Blue Cereal's blog

How Teaching Is Like Blowing Leaves & Snow

As it turns out, however, leaf blowing and doing pretty much anything with snow are a mixture of art and science which take some time to master. Either can prove oddly fulfilling, but most of the time… well, it’s just frustrating and embarrassing how badly it sometimes goes. As someone who has embarrassed myself regularly throughout my life, I am certain I’ve rarely looked quite as foolish as I did the first half-dozen times I powered up either of these devices. Some days I still do. 

That’s the part that was somehow oddly familiar from day one.

The 1950s (Part Two)

Many questions about the 1960s are actually rooted in the 1950s, so keep that in mind when asked about racial tensions, shifting political dynamics, Cold War anxieties, or anything related to rebellion against cultural norms or “their parents’ generation.” Avoid oversimplifying the 1950s as the sum of its clichés while recognizing that the perception of homogeneity was enough to generate both the pressure to conform and the desire to rebel – sometimes within the same subgroups.

The 1950s (Part One)

In reality, the 1950s weren’t quite as universally unified or prosperous as they appeared. Still, it was close enough to give the 1960s something to challenge – a lifestyle and presumed set of values for the youth of the era to reject. (It’s difficult to rebel against the mainstream if there’s no mainstream.) If nothing else, the 1950s made the 1960s possible. The decade became the “ordinary world” for a whole new hero’s journey.

Things I Heard This Week

Feeding the BirdsI teach in a district that’s had some struggles in recent years. We’re majority-minority and 100% of my kids are “free and reduced lunch” (mostly “free”). Add in eighteen months of not having real school and the fact that most of the schools feeding into mine are already under state “control” (an ironic term by any measure), and it’s easy to grow discouraged. There aren’t always those “breakthrough” moments you count on to stay motivated - personally or academically. 

All the more reason to build a few monuments to the encouraging or amusing episodes which do occur from time to time. Here are three from this past week.

The "Fallon Treaties" (Part Two)

The British had for years flirted with the idea of building a canal right through Central America to allow their massive navy easier access from the Atlantic to the Pacific. Over time, the U.S. started thinking maybe that actually wasn’t such a bad idea – although they, of course, assumed American merchants and military vessels as the primary beneficiaries. Neither side was ready to push ahead with such an ambitious project, but each began worrying that perhaps the other would – perhaps cutting them out in the process.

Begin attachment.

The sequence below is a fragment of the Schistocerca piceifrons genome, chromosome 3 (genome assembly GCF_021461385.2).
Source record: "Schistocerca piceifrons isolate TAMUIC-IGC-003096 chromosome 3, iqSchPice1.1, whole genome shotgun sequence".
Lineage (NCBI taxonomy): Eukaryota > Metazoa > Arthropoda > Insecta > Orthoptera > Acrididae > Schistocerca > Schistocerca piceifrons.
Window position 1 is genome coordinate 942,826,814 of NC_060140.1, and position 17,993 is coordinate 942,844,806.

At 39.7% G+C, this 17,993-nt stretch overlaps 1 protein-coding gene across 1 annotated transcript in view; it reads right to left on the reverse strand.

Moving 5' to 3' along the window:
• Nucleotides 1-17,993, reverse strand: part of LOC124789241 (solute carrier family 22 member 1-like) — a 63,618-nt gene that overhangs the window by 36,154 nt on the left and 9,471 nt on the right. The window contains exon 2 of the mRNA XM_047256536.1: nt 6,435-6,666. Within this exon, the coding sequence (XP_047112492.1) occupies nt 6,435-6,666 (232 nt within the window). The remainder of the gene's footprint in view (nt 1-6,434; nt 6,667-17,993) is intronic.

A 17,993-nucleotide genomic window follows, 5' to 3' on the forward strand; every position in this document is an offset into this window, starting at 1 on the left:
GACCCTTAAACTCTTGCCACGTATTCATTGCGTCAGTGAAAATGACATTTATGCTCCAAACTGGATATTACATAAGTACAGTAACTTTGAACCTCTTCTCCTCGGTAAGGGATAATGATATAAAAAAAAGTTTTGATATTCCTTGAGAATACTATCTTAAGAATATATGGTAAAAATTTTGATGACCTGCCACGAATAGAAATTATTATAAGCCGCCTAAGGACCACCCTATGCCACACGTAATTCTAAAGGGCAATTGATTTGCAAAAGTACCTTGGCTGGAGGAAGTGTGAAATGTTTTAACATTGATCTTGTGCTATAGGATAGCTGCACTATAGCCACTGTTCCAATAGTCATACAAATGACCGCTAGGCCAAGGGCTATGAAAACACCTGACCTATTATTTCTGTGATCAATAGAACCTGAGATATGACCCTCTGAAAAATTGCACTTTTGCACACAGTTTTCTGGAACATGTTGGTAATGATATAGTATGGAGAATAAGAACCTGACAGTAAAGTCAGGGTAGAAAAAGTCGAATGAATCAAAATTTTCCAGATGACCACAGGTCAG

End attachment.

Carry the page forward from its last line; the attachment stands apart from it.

In the meantime, they at least agreed on the most natural location of such a venture. The geography, the political dynamics, even the catchy name once completed:

The “Nicaragua Canal.”

The "Fallon Treaties" (Part One)

Several years ago, talk show host Jimmy Fallon did a wonderful bit with planted audience members in which they argued about which historical treaties were the coolest. The humor was built on the relative obscurity and banality of the treaties being discussed contrasted with the passion shown by the faux audience members. In other words, it was engaging because the subject matter was presumed to be so boring that no one could possibly care about it that much – and yet, they did.

Sound familiar?

Please Correct The Highlighted Sections

The App Says You SuckLike many people, I’ve been trying my hand at freelancing here and there for extra income over the past few years. In my case, it’s nothing glorious – just writing (or rewriting) web content explaining the benefits of regular eye exams, how a reverse mortgage works, or where Eddie Murphy’s net worth ranks him compared to other actors or comics.

Teacher Mentoring (I Have A Crazy Idea...)

I’m not magical or a genius or better than every other educator out there. (I mean, I’m better than a lot of them… but that’s really not the point.) What I am is available and willing, with a decent track record and a belief in most teachers’ potential vs. the realities beating them down week after week. It’s something I’d like to spend more time and energy on, in fact.

So here’s what I’m offering - for those of you still kinda interested, or at least still reading.

The Decision (Westside Community Schools v. Mergens, 1990 - Part Two)

1. The Equal Access Act of 1984 prohibited any public school which permitted “non-curricular” clubs to meet on school property from picking and choosing which clubs they allowed based on ideologies or beliefs. The trick was figuring out what counted as “non-curricular.”

2. Bridget Mergens was a student at Westside High School in Omaha, Nebraska. In 1985, she asked her principal for permission to form a Christian club at the school. 

3. The school said no, arguing that organizations like Chess Club and Scuba Club were essentially (if not directly) curriculum-related in that they were extensions of the sorts of things the school promoted as a whole, and thus inadequate to trigger the requirements of the act. Bridget didn’t buy it.  

Eventually, the case ended up in the Supreme Court. You probably won't be surprised how it turned out. 

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